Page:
The first Capuchin monks sent to Louisiana were from Champagne. Our fictional cook, Gerard, and his brothers were first drawn from the Charleville monastery in Champagne. Whoever the real monastery cook was, it was his task to blend the old world culinary traditions with New World circumstances (hunger, then plenty, then hunger again, sporadic food supply chains). By 1700 in Europe (France, Champagne, Charleville), a monastery would have been producing it’s own food for centuries. Mostly grains, vegetables, and fruits along with a very limited amount of meat (poultry and fish). Most in this locale (the province of Champagne) would have certainly produced it’s own wine as well. If a monastery did not have it’s own mill, there was certainly one nearby. In Louisiana, there were at first no mills and the the only agriculture was whatever the local Natives were growing, i.e. corn, beans, and squash. There was plenty of wild, native fruits, berries, and nuts. It was the cook’s task to create something from these resources as well as begin the process of establishing the monastery’s own food supply chain. At first, this would have been planting the “kitchen garden” (potager). Beginning in the late 20’s and certainly by 1740 gardens, farms, and mills were producing the food needed by the capital and the surrounding region. Local farms and backyards were also producing pork, poultry, and some occasional beef. Hunters ranging up the Mississippi, into the Ozarks, and the prairies to the west of the river (past Baton Rouge and Pointe Coupee) were supplying game and especially the “wild beef”, that is buffalo. The Illinois Country (Upper Louisiana) was exporting downriver hams, bacon, and wheat flour. We also cannot forget the use of the literally vast seafood resources found in the bayous, rivers, lakes, and Gulf coastal areas. This would have been especially important to the convents at the Presbytere and on Ursulines Street. So, after a very shaky start in the early 20’s, the cooks in the Ile d’Orleans were – by the 30’s and 40’s – able to utilize a growing, varied, and more regular food supply. It must also be recalled that despite the pitiful “official” supplies from France, Louisiana’s economy was largely based (60 – 70%) on the smuggling trade. This contraband consisted mostly of slaves, dry goods & textiles, but also foodstuffs from the Caribbean and New Spain (Pensacola, Mexico, and Texas), were supplied from these sources.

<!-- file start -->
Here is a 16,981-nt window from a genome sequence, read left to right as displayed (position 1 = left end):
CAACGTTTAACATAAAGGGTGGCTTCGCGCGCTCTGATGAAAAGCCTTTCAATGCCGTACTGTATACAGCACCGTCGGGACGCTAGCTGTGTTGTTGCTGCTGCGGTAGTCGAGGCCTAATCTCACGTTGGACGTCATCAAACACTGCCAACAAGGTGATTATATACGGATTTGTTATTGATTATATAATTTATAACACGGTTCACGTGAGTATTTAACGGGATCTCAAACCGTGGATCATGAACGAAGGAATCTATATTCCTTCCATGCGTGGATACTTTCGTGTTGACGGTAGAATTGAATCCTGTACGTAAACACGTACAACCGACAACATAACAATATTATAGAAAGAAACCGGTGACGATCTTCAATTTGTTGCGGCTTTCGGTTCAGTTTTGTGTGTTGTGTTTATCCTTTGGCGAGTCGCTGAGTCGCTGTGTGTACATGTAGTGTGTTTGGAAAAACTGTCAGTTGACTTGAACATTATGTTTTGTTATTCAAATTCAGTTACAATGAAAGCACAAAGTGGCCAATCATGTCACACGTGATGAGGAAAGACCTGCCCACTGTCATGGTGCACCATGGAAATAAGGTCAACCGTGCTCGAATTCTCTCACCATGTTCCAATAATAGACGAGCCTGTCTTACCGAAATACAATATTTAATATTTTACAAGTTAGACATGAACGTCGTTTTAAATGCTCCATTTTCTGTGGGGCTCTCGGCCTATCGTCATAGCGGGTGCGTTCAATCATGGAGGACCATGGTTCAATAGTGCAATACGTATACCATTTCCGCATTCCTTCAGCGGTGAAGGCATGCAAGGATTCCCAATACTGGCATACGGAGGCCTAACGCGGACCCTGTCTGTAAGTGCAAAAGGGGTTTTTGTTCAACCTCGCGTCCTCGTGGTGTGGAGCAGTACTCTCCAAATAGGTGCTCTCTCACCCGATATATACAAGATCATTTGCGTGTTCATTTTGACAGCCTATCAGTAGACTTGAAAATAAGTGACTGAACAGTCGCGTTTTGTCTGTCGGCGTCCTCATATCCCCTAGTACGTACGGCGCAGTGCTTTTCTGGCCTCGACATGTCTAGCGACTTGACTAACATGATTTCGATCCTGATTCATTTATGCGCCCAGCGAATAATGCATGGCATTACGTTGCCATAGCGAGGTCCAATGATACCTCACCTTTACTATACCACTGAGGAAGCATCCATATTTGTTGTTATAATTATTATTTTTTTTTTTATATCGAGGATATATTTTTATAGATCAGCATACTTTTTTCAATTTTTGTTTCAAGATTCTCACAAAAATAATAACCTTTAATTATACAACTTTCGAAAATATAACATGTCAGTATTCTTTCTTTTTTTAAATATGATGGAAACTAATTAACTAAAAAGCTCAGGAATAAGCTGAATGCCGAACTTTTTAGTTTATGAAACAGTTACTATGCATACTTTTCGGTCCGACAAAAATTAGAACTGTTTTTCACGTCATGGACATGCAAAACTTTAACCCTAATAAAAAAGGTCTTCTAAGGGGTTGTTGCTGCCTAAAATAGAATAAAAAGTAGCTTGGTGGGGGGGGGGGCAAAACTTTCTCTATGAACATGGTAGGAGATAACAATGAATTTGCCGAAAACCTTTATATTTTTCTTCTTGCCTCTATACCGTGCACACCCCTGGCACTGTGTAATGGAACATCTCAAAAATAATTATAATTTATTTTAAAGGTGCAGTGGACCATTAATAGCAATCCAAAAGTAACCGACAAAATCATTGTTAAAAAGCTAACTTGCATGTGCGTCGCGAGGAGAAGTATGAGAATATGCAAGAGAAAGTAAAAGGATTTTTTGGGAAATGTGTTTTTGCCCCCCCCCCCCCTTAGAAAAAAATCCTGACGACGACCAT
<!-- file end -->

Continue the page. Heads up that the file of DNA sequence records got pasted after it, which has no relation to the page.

Holding to our theme that Louisianians HAD TO EAT something, the cooks, gardeners, Natives, traders, hunters and fishermen had by the 1730’s began the traditions of not only feeding the population but of feeding them in the stylistic origins of the famous Louisiana cooking of today. Along with native resources, consider the food heritage of the Champagne region from whence the Capuchin “Gerard” would have hailed – Ardennes smoked hams, wild boar, game birds, jugged hare, pig’s feet, blood pudding (boudin), dandelion salad, andouillettes, chicken in champagne, hams in crust, trout, brie cheese (from western Champagne) {see The Food of France, W. Root}. Before closing this discussion of actual food issues, a brief word should be said regarding early cooking methods. Frere Gerard’s iron pots and pans would be at home in any Louisiana kitchen today. Cajun cooking for sure, and Creole as well, is essentially “iron pot” cooking. Stews, gumbos, etoufees, fried fish or chicken, have been traditionally cooked in the iron pot since colonial times, and in the old world, going back centuries to classical times. Even now, in the 21st century, Mama’s iron pots are passed down to the daughters (or sons, as the case may be). If south Louisiana cooks did not inherit their iron pots, they acquired them in most instances as wedding gifts.

* The monkeys were named after the habits and hoods of the Capuchin order, not vice versa.

** There is much more to this story, at one point, French Louisiana was divided into three territories, each with a specific religious order assigned to minister to the inhabitants.
See Baudier, Roger. The Catholic Church in Louisiana. New Orleans: A.W. Hyatt Stationery Mfg. Co. Ltd.,1939.

⚜︎ Symons, Michael. A History of Cooks and Cooking. Champagne, IL: U. Of Illinois Press, 1998,2000.

***More on the activities of the Capuchins and the building of the Church and Presbytere can be found in Volume 1 of The Petticoat Rebellion, Chapter 10.